the base of the nearby garbage can. He moved to pick it up, and as he did, a flash of
color caught his eye. A single shoot, a splash of vibrant green against a backdrop of
dark, moist earth, sprouted from under the rusted bottom of the metal bin. Daniel
stood upright, never taking his eyes from the emerging growth, and he thought of
the last thing the woman had said to him. “He’s never coming back.” Images of Jeff
played in Daniel’s mind. Jeff as he had been when they were at their happiest. Jeff
the night of their second anniversary party, at the very moment he had looked directly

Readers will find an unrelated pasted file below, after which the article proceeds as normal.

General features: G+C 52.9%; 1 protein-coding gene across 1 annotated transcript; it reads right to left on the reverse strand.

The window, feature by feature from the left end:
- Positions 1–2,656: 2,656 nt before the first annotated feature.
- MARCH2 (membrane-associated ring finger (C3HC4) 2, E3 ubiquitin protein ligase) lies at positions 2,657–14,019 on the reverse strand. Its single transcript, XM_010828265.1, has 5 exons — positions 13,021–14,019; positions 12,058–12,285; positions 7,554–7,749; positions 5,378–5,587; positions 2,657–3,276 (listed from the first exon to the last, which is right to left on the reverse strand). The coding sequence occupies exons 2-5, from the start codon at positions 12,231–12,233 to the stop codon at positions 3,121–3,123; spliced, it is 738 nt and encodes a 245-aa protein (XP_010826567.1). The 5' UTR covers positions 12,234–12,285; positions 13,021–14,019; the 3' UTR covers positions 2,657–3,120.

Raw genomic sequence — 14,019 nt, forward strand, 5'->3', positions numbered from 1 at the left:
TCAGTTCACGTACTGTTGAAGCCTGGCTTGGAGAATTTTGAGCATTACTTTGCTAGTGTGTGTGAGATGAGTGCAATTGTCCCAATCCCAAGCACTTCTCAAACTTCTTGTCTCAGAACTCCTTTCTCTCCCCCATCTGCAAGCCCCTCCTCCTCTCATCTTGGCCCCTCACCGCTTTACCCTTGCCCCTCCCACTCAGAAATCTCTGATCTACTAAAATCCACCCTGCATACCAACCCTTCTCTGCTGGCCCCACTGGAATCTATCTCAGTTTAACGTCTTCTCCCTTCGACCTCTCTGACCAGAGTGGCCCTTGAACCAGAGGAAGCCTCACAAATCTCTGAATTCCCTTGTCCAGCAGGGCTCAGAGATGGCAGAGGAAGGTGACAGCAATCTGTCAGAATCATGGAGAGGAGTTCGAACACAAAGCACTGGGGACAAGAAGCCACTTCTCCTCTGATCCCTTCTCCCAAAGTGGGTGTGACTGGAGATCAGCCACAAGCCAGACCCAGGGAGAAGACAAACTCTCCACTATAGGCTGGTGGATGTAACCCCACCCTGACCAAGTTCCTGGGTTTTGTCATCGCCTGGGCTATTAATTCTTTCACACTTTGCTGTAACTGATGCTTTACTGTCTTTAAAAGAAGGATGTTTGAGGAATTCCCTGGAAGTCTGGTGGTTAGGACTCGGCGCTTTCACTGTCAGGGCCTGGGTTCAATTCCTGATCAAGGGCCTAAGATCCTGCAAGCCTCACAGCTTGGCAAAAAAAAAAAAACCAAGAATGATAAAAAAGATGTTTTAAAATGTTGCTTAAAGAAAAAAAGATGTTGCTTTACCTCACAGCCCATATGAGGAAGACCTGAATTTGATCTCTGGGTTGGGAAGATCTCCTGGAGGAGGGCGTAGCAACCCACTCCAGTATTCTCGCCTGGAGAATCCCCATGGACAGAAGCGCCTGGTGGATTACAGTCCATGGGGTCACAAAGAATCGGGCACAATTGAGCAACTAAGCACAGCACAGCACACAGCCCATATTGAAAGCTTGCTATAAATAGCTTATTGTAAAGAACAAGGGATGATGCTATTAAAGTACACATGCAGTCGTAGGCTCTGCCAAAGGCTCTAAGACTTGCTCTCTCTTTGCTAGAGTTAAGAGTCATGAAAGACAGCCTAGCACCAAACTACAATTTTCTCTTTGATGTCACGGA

into Daniel’s eyes and had promised his life to him.
Daniel tucked the worn paper under his arm, turned his back and walked to
his car. As he drove away, he looked into his rearview mirror at the bus-stop behind
him. As he rounded the corner, and the bench disappeared from sight, Daniel
“Thank you, Loretta,” he said, before setting his eyes on the road before
“I love you, Jeffrey.”
The Lamps Burned With Midnight Oil
just meant to have a nap when I fell into the Threshold. I needed an hour of
sleep. Just one simple snooze. One shepherd’s kiss and off to an hour of
It’s not the same down there as it is here in our land of waking
thoughts, and broken people and rigid things. I can truly say this, never have I been
so glad as when I found that lamp-lit path for the first time. Never a more fitting
place has there been for a cloud cluttered mind. The burning lamps did nothing to